Leonard Cohen’s 20 Best Songs

His greatest tracks, as chosen by Robert Plant, Mark Kozelek, Antony Hegarty, Judy Collins and Cohen's bandmates and collaborators

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Death Of A Ladies’ Man, 1977
A bawdy, boozy Cohen does battle with Phil Spector as Dylan and Ginsberg chip in

BARRY GOLDBERG [keyboardist]: Oh man, what an amazing song. It brought out another side of Leonard. We all have to laugh at ourselves sometimes, and this song took him out of character. Maybe he was afraid of that. It made him more of a rock’n’roll thing, which was so cool. Allen Ginsberg and Bob Dylan came in to sing on it. They had a great time! Working on that album was really special. I was blown away when I saw Leonard walk into the studio, impeccably dressed, with two beautiful girls on either side of him holding his arms. He was holding a glass of cognac and I thought, ‘This guy has got it down, he’s a dandy troubadour.’ During the sessions things were OK, but I guess during the mixing things didn’t go too well. When you have two geniuses like Leonard and Phil working together egos will get in the way. There were personality differences that turned Cohen off. He was used to having control and having his own way, and he got way too uptight with what Phil was trying to do. It was controversial, and it’s been completely overlooked by lots of Cohen’s stuffy fans who didn’t really understand what Phil was doing, but I genuinely love the record. For me, it’s not unlike Dylan going electric.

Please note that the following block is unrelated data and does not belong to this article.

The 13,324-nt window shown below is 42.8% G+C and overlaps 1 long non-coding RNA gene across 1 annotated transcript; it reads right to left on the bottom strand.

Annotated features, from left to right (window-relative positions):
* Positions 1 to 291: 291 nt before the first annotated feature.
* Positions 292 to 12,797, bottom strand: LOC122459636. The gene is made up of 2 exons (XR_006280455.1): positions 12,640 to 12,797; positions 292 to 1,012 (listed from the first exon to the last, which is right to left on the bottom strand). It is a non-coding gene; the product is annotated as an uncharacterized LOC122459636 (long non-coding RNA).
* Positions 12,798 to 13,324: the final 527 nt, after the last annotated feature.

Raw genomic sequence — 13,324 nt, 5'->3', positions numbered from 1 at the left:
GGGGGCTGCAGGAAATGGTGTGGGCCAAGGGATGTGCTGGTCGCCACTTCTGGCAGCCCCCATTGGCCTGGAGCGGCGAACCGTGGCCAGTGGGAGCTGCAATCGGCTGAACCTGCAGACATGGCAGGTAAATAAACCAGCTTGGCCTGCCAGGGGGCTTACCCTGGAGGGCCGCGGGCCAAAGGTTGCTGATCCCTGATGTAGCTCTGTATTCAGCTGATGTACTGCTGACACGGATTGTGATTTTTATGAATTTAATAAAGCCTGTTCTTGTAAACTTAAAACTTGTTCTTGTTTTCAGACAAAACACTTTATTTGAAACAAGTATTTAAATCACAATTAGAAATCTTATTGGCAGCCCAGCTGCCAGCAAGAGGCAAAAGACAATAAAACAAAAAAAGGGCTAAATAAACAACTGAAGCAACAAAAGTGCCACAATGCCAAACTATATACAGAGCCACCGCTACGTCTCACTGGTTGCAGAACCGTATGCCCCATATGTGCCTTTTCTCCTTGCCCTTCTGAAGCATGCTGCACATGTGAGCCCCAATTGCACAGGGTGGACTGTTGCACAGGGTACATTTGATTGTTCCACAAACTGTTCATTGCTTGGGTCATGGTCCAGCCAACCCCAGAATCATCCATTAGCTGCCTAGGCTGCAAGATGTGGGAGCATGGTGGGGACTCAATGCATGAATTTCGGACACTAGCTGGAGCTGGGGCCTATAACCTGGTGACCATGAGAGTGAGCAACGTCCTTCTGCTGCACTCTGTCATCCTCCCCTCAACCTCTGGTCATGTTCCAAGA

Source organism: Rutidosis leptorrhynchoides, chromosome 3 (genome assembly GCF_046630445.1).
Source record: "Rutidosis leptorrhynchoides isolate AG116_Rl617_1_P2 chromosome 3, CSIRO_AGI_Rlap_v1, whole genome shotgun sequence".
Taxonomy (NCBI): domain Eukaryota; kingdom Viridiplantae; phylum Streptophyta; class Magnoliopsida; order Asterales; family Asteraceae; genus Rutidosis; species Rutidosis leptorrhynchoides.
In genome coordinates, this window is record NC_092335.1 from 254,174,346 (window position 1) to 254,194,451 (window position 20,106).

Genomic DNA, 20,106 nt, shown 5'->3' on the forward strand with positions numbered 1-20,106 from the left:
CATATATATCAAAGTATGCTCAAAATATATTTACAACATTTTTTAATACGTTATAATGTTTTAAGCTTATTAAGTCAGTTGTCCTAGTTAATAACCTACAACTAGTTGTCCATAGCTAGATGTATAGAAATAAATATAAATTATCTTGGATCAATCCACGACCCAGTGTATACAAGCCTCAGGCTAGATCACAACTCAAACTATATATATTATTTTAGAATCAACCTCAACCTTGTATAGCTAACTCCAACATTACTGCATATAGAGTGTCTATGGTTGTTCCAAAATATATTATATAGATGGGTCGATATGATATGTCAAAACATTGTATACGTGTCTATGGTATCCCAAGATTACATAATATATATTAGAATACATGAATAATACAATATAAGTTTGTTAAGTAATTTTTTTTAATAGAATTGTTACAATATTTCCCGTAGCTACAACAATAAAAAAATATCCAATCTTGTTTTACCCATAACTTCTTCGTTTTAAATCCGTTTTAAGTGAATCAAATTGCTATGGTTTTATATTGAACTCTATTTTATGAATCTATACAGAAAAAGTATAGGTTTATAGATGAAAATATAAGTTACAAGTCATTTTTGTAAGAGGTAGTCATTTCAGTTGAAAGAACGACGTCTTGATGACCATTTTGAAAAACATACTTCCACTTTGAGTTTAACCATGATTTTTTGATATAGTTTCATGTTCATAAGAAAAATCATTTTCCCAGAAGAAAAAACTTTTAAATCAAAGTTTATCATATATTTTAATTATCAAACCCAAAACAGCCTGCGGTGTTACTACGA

Ten New Songs, 2001
Cohen takes a sultry electro-soul stroll down a very dark Boogie Street…

WILL OLDHAM: It was only recently that I started to get past a subtle irritation at the motif of the title line. For years it sounded like a Tin Pan Alley hook, but last week I started to think of my life as being at least 1,000 kisses deep. Jesus, 10,000 maybe? How to calculate that shit? It’s an Ecclesiastes song, vast and entrancing. “Summoned now to deal with your invincible defeat/You live your life as if it’s real.” The reference to “Boogie Street”, a song which appears later on the record, points out that the album is a whole. I like unified records, songs should be put together for a reason. Ten New Songs is a record of such consistency. It’s about love and triumph when the goals are not lofty. Humility, vanity and beauty are all in the mix in his work. He dismisses ugliness almost as a non-quantity, which makes for rough going in life.


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